I have read every book in this series. So, that tells you that I find them entertaining. Mostly I give them 5 stars. This one is not the pick of the litter--probably because it reeks of the stereotypical metrosexual leftist prejudice against the hicks in flyover America. Also, as in the other books, each time that DeMarco walks unsuspecting into a parking garage or turns his back to the sidewalk and gets his head beat in, I groan. Not out of sympathy for his pain but in embarrassment for his sheer stupidity given the obvious danger that he places himself in and that he learns absolutely nothing in the course of 15 books about personal risk management. And the corollary to this is that his tradecraft is abysmal. In one book he makes a video recording of a mobster's testimony against an extremely dangerous adversary and doesn't get a copy made for security. You would think he would learn from his mistakes but, from one year to the next, he learns nothing.

Also, in this book, House Standoff, at one point the author characterizes an otherwise competent FBI agent as totally ignorant of the law when the author allows her to be convinced that she can't detain the subject of a search and seizure warrant during the duration of the search. According to the law, the subject may be detained until the search is completed consistent with the safety of the officers. Of course, the subject in this story is allowed to make the phone call--when the agent erroneously admits she has no right to stop him from so doing--which a real agent would never allow. The subject then calls in armed reinforcements. This creates a totally unnecessary and ignorant armed confrontation. In actuality, the subject of a search warrant does not have a right to a phone call during the search. Just as they don't have a right to a phone call during an arrest. To allow that, as the author graphically portrays--poses a grave threat to the law enforcement personnel conducting the search, causes the search to be threatened, forces the search to be terminated prior to its completion, etc., etc.--which is why a subject can be legally detained and held incommunicado for the duration of a lawful search. The officers actually have an unambiguous right to restrain the subject consistent with their need to safely complete their task. In the incident portrayed in this book, there was a well known concern about officer safety. Also, the fact that the subject was allowed to call for help caused the search to be rushed and ended prior to completion. The author pretending that the subject of a search has a right to call for help is the epitome of ignorance of the law.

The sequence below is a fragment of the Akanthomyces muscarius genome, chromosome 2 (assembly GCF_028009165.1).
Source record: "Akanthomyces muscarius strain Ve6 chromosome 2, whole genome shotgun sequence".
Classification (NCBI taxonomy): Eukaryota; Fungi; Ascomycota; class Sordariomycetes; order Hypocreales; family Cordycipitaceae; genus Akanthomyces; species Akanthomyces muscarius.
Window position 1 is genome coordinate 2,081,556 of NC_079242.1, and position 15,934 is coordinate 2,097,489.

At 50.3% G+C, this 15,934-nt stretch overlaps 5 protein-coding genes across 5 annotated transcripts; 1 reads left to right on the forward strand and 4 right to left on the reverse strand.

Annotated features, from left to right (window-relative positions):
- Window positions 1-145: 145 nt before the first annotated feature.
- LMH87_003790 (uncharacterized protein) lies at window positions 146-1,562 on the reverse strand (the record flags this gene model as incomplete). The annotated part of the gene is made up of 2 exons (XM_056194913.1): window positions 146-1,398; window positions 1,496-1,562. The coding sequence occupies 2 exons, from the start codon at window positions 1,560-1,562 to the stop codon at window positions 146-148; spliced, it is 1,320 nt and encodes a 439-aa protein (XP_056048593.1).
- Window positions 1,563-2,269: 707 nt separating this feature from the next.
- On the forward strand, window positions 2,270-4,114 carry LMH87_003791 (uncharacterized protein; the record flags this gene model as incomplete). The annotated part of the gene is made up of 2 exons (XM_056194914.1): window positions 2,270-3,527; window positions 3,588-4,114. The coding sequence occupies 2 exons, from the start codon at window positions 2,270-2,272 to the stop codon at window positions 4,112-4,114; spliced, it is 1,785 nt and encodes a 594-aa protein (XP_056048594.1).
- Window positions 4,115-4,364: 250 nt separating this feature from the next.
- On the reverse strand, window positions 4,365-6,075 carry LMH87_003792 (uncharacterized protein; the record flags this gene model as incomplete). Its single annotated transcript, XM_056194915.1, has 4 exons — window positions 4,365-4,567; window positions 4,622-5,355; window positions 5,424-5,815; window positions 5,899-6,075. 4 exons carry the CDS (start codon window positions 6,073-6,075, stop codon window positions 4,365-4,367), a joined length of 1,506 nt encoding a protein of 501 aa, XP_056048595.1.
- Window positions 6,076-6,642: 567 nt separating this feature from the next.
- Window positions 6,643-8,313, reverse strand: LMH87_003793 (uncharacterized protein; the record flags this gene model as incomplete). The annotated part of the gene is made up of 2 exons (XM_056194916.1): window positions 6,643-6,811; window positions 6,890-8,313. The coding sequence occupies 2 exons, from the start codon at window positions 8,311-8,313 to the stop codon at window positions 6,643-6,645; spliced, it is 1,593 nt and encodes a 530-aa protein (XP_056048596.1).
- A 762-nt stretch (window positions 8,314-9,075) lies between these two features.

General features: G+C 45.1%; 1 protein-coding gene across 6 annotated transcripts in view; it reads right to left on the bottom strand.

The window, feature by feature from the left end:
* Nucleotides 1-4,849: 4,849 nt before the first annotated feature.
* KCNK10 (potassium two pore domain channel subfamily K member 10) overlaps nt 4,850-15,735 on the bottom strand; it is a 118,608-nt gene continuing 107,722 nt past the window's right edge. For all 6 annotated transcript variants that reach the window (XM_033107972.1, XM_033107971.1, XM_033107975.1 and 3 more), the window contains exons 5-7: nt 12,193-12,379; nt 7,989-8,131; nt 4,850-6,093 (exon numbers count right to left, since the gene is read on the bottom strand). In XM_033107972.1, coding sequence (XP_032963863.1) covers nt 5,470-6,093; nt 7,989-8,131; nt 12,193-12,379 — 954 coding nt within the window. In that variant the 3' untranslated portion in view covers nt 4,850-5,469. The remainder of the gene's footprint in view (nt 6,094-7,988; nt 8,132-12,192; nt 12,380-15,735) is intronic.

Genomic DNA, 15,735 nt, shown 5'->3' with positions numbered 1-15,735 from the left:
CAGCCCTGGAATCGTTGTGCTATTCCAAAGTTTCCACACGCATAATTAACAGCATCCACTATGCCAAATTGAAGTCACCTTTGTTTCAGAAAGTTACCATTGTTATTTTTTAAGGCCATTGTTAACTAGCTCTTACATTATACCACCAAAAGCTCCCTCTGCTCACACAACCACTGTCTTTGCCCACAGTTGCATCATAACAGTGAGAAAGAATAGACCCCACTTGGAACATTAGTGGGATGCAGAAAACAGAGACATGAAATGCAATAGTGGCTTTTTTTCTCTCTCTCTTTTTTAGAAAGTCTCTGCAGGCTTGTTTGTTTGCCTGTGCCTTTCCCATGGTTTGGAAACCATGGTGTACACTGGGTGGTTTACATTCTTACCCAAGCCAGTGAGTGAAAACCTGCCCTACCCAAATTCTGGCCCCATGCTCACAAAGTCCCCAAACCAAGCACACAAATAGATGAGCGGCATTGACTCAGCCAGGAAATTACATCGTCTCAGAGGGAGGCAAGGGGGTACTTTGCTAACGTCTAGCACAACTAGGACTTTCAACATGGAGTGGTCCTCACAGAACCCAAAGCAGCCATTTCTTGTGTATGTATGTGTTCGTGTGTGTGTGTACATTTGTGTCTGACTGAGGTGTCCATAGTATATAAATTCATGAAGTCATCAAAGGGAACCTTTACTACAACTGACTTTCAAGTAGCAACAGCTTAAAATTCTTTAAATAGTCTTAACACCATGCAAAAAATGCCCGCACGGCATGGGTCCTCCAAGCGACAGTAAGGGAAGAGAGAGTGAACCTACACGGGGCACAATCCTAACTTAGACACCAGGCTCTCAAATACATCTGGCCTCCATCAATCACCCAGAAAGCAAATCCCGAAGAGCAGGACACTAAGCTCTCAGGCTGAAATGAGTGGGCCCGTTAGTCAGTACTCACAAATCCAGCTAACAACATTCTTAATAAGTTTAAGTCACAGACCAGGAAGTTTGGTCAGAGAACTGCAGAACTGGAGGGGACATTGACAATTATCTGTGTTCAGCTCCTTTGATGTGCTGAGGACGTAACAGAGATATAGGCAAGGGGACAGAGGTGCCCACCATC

Joe Barrett is one of the best narrators ever! I listen at 1.25 speed because it sounds more natural to me. Slower than that is a lazy drawl. But Joe Barrett does a good job with accents to both differentiate characters and also locate them in space, time, and national origins. I thought he did an outstanding job with the Native American hotel owner in this story--voicing him with that soft, uninflected speech characteristic of members of some of the tribes. Noticeable and not overdone.

The author captures the corruption of Washington D.C. with all of the color and verisimilitude that we have come to understand.

  • 総合評価
    5 out of 5 stars
  • ナレーション
    5 out of 5 stars
  • ストーリー
    5 out of 5 stars
  • DJ
  • 2021/06/01

Another Excellent Story

I really enjoy this series the story and the narration are excellent. Can’t wait for the next one.